The Duke Spirit

Gracing Rolling Stone‘s Breaking Artists blog as well as being part of many summer festival line-ups, U.K. band the Duke Spirit is getting quite some attention as of late. With catchy choruses provided by singer Liela Moss and solid musical accompaniment backed by the rest of the band, the Duke Spirit is definitely a band to check out. Their MySpace is worth a listen and to watch two music videos from their latest album, click here. Read below for my email interview with bassist Toby Butler, who talked about their sophomore album, Neptune, their writing process and why you should give the Duke Spirit a listen.

How do you keep your songs sounding new and fun from track to track?
Our producer Chris Goss was really instrumental in helping us give each song a personality. I think it’s important not to get stuck in a regimented way of approaching things. It’s good to try new things as much as you can, to spread your wings. We’d use lots of weird instruments and sounds on each song to give them a less formal ‘rock’ sound. Guild the lily.

Did you go into the studio with a certain concept for this album?
Not really. We went into the studio with a bunch of songs, and we chose the album with Goss from them. I guess the concept was more the sound we wanted. We went to Goss because we love the way the records he makes sound. Heavy yet delicate.

Having already had the experience of recording your debut album, do you feel the process went more smoothly or was entirely different?
It was a whole lot different. We are now much more confident and open minded about making music. We were pretty inexperienced when we made that first album. I love the way it sounds, but in retrospect there are things I would have been more conscious of and things I would have done differently. Making Neptune was a much more fun and creative process, that was more a product of what is in our heads.

I love the song “Dog Roses.” Does that have timpani in the background? It just has such a deep, dark feel to the song. What was the inspiration behind the song?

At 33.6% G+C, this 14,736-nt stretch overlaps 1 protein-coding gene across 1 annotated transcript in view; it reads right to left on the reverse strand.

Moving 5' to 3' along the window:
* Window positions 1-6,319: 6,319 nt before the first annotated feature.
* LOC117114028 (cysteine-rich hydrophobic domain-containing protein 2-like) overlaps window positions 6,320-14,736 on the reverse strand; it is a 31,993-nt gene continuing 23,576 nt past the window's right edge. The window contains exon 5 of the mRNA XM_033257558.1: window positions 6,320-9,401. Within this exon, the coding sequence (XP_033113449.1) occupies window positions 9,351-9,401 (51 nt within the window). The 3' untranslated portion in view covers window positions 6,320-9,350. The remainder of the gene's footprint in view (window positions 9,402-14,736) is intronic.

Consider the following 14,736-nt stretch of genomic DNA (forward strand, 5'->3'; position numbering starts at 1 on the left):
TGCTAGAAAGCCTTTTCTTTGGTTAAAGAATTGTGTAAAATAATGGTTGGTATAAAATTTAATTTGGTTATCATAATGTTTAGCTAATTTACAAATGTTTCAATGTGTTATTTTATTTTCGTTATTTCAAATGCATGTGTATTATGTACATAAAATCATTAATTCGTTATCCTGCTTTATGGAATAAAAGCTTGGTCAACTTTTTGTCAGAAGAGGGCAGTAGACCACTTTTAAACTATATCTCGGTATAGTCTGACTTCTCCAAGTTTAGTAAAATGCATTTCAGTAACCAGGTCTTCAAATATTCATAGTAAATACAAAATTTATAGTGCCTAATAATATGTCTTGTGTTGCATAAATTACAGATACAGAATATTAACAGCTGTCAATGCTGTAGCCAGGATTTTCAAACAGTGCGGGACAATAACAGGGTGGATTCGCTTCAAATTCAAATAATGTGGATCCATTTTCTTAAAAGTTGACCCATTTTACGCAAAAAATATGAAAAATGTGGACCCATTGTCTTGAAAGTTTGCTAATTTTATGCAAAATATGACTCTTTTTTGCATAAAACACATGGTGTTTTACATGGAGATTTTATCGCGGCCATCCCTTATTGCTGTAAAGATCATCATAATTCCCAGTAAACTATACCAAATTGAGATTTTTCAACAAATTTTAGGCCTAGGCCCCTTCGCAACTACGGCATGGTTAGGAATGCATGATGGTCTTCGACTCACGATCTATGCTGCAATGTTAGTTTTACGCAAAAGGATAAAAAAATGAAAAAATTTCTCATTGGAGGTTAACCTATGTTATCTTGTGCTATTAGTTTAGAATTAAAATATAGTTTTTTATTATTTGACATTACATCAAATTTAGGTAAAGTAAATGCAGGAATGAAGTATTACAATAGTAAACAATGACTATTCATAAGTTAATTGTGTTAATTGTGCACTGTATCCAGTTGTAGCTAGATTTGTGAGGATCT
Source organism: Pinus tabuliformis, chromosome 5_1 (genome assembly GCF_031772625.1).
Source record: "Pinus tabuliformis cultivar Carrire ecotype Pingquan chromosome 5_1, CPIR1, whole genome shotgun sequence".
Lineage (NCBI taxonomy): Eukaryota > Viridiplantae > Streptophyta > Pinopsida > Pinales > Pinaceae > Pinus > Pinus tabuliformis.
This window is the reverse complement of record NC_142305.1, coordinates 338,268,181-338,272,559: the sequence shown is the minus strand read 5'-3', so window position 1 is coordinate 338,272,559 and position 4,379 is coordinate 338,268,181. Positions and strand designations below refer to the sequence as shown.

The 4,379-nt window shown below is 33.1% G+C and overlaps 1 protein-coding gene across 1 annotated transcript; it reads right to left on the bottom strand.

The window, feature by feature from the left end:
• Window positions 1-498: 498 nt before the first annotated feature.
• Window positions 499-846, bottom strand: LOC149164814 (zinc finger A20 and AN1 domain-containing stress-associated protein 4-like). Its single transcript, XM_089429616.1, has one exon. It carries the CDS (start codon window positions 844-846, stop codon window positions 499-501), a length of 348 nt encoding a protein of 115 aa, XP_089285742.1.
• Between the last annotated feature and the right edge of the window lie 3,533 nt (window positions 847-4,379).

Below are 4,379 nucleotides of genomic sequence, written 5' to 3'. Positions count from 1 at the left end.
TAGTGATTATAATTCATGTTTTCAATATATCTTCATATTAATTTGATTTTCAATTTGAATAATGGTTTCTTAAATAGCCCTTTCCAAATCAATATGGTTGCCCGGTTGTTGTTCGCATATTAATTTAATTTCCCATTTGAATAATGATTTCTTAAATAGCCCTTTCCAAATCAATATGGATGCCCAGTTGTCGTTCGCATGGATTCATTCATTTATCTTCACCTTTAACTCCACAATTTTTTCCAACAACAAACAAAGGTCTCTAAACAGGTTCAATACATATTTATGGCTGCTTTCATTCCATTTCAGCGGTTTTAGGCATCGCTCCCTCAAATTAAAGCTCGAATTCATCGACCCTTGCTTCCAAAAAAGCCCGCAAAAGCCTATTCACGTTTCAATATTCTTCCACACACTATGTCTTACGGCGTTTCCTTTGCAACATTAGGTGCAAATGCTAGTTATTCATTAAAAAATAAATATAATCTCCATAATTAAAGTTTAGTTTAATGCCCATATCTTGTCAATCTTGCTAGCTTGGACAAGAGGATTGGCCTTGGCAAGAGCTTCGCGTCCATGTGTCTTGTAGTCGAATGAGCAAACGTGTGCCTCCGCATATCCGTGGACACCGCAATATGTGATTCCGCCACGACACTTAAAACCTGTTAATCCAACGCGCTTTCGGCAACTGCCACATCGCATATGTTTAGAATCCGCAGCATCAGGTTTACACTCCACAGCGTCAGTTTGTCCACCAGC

We recorded that song back to front. It was probably the most fun and openly approached song to record. We laid down an acoustic guitar track and just weaved everything else into it. Just four mics on the drum kit. I don’t think it was a timpani, I think it’s a de-tuned floor tom with loads of reverb on it.

What’s the typical writing process for you like?
We demo whilst we write. If one of us has an idea for a song, then we record it in our little studio in London. Melodies and lyrics generally come after we have some kind of musical structure, or verse and chorus at least.

When I first heard “I Do Believe” the intro to Queen’s “Bohemian Rhapsody” came to mind. Did that occur to you at all when you were recording the song?
Ha ha. Well we’re all fans of Queen! It wasn’t the inspiration for it, no. It was something Liela came up with that we thought would be great as an intro for the album.

Do you have a favorite track on the album? If so, why that track?
This Ship Was Built to Last” is a favourite. I love the big rolling sound it has. I wanted it to have sound like a huge ship pounding through massive waves. That’s how it makes me feel. I love playing it live.

What makes the Duke Spirit stand out as a band? Why should people check you out as opposed to other bands out there?
We make interesting, intelligent, psychedelic, heavy, delicate, rock and roll music that makes you wanna bang your head and shake your ass!

If that wasn’t enough of the Duke Spirit for you, be sure to check out Rolling Stone‘s feature on them, with two live performances and a brief interview and if you like what you hear, catch a show when they’re in town!